While creating my skinning extension, I’m noticing some weird behaviour with the default UserSettingsService returned by the imported IServiceProxy. One would think that this service stores settings that are specific to the user, you know, the one logged in to the LightSwitch application, managed in the LightSwitch’s Security module (users & rights)…
You are correct that the user settigns are not stored in the database. Also the settings are stored on the PC and not “with” the app so it is true that the users settings will not presist across machines.
As far as where we write them to:
On a desktop app we write to “Environment.SpecialFolder.MyDocuments” + \Microsoft\LightSwitch\Settings\[App]
On a web app we use SliverLight Isolated Storage (http://www.silverlight.net/learn/graphics/file-and-local-data/isolated-storage-(silverlight-quickstart)
The settings you can store and retrieve with the UserSettingsService, are saved in locations specific to the currently logged in Windows user, on that particular machine, which is insufficient for our needs.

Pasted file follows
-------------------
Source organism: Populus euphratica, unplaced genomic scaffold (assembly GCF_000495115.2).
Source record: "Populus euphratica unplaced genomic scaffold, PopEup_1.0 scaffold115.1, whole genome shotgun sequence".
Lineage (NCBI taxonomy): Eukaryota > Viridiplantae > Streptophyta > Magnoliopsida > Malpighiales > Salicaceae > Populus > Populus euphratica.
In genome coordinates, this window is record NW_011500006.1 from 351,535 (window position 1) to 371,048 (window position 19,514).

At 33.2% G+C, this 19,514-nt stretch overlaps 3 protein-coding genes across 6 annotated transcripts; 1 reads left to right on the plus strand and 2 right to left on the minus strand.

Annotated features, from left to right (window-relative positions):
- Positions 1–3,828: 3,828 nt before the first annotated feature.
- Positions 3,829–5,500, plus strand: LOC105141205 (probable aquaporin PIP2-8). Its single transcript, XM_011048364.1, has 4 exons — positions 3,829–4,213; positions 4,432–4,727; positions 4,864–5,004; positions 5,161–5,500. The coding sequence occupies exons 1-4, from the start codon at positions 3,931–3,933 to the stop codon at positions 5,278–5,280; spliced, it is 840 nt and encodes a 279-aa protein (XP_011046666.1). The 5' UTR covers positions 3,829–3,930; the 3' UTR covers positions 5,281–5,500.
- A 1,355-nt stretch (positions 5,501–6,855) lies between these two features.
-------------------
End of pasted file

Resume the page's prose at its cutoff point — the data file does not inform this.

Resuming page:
In my opinion, LightSwitch user settings are a valid candidate to be stored in the default dataworkspace ( i.e. the database). That way, different users can have different settings even if they access the LightSwitch application from the same Windows account on the same machine (unless you use Windows authentication obviously), and the user’s settings persist over different machines.
That’s why, the skinning extension comes with a lengthy install guide asking the developer to “please create this table in the dataworkspace with these specific fields”… Not a good practice, I know, but our hands are kind of tied together because of the LightSwitch UserSettingsService implementation.
Unless of course… We can come up with some kind of alternative…